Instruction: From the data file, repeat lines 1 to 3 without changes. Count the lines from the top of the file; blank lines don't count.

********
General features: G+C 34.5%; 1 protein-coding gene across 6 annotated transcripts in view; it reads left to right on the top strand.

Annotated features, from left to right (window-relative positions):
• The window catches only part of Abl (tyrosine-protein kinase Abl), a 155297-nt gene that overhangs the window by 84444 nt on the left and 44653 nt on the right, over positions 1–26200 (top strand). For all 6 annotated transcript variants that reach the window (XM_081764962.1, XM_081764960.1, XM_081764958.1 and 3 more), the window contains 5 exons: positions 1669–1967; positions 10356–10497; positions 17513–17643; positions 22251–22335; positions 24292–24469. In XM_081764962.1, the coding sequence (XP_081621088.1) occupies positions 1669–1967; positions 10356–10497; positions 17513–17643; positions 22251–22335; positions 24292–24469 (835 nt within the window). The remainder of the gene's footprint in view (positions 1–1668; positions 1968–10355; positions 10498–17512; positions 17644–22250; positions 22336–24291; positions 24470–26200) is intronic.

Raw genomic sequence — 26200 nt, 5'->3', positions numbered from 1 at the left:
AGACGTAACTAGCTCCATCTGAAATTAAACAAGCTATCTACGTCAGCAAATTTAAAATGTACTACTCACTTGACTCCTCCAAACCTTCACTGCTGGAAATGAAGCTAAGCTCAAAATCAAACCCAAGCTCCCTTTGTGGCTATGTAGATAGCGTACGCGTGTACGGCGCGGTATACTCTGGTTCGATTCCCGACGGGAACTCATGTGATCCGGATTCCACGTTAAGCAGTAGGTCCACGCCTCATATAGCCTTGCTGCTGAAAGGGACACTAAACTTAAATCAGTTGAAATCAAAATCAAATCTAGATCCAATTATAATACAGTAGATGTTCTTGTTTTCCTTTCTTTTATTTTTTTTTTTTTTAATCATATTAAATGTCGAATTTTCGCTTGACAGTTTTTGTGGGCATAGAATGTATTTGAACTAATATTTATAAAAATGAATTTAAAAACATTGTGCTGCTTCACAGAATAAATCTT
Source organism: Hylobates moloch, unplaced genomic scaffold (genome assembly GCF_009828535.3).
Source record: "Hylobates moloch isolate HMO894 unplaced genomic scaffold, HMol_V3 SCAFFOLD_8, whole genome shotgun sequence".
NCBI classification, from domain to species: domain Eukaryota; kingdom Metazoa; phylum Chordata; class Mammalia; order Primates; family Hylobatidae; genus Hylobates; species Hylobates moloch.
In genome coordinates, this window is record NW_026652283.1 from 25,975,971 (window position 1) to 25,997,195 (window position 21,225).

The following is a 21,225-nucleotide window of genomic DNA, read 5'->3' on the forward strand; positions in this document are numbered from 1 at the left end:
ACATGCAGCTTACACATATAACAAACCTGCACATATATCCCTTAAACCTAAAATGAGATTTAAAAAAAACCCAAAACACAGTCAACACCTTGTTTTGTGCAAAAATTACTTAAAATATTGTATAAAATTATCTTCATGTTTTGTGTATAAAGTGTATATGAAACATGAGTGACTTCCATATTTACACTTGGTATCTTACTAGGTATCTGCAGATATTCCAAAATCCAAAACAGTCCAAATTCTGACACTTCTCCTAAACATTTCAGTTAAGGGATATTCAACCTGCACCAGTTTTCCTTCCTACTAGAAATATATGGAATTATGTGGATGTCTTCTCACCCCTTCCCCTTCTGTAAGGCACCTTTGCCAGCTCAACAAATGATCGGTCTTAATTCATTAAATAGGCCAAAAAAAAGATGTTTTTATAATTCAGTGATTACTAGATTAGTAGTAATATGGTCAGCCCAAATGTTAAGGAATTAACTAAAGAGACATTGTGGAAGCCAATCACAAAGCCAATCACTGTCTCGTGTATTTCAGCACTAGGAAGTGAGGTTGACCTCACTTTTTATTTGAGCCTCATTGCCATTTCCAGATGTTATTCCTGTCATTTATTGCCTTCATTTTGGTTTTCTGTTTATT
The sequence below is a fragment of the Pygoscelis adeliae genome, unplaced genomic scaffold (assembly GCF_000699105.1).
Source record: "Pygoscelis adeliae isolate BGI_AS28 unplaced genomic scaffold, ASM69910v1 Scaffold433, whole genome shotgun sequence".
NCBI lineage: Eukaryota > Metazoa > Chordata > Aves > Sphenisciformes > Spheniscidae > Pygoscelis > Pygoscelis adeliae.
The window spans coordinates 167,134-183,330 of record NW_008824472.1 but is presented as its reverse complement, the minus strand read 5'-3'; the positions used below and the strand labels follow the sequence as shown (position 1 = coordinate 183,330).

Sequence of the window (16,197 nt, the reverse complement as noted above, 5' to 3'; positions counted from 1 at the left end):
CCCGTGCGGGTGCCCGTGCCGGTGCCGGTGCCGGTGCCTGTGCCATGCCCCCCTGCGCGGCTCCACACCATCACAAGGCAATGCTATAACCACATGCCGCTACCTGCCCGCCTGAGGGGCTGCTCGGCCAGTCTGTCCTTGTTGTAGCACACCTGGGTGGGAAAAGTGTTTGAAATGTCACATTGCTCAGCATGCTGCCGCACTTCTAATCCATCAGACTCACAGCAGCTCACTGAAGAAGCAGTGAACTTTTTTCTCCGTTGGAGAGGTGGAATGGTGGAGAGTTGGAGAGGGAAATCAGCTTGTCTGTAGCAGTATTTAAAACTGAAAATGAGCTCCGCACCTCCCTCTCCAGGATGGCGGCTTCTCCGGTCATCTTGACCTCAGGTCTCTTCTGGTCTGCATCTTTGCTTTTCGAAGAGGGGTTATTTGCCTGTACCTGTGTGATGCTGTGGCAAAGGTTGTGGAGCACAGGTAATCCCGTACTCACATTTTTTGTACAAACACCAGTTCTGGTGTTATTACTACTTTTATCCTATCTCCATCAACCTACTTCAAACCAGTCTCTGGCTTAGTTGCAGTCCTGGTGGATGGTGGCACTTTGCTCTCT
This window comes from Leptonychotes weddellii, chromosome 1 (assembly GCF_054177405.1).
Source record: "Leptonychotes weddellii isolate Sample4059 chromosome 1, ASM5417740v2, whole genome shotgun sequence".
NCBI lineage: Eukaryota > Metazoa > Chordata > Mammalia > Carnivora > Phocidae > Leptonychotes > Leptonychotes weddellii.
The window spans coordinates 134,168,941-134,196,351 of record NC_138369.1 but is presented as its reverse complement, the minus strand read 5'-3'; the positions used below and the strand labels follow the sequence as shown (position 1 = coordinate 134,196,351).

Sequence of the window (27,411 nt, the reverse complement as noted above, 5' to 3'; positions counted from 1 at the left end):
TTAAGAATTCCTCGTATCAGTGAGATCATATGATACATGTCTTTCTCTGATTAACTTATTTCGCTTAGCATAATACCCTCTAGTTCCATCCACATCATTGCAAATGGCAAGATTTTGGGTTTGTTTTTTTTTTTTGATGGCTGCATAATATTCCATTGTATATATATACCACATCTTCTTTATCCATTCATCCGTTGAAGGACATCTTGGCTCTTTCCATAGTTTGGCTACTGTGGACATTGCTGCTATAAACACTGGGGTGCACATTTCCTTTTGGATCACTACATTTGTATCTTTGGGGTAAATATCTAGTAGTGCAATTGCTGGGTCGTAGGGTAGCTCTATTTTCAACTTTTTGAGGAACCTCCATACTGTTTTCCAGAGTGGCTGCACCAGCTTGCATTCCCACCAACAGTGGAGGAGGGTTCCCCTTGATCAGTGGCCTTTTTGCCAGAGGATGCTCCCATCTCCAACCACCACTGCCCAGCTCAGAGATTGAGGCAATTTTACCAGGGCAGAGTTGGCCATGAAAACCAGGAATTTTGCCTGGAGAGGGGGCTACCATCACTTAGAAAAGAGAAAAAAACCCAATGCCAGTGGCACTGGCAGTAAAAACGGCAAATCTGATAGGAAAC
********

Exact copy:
General features: G+C 34.5%; 1 protein-coding gene across 6 annotated transcripts in view; it reads left to right on the top strand.

Annotated features, from left to right (window-relative positions):
• The window catches only part of Abl (tyrosine-protein kinase Abl), a 155297-nt gene that overhangs the window by 84444 nt on the left and 44653 nt on the right, over positions 1–26200 (top strand). For all 6 annotated transcript variants that reach the window (XM_081764962.1, XM_081764960.1, XM_081764958.1 and 3 more), the window contains 5 exons: positions 1669–1967; positions 10356–10497; positions 17513–17643; positions 22251–22335; positions 24292–24469. In XM_081764962.1, the coding sequence (XP_081621088.1) occupies positions 1669–1967; positions 10356–10497; positions 17513–17643; positions 22251–22335; positions 24292–24469 (835 nt within the window). The remainder of the gene's footprint in view (positions 1–1668; positions 1968–10355; positions 10498–17512; positions 17644–22250; positions 22336–24291; positions 24470–26200) is intronic.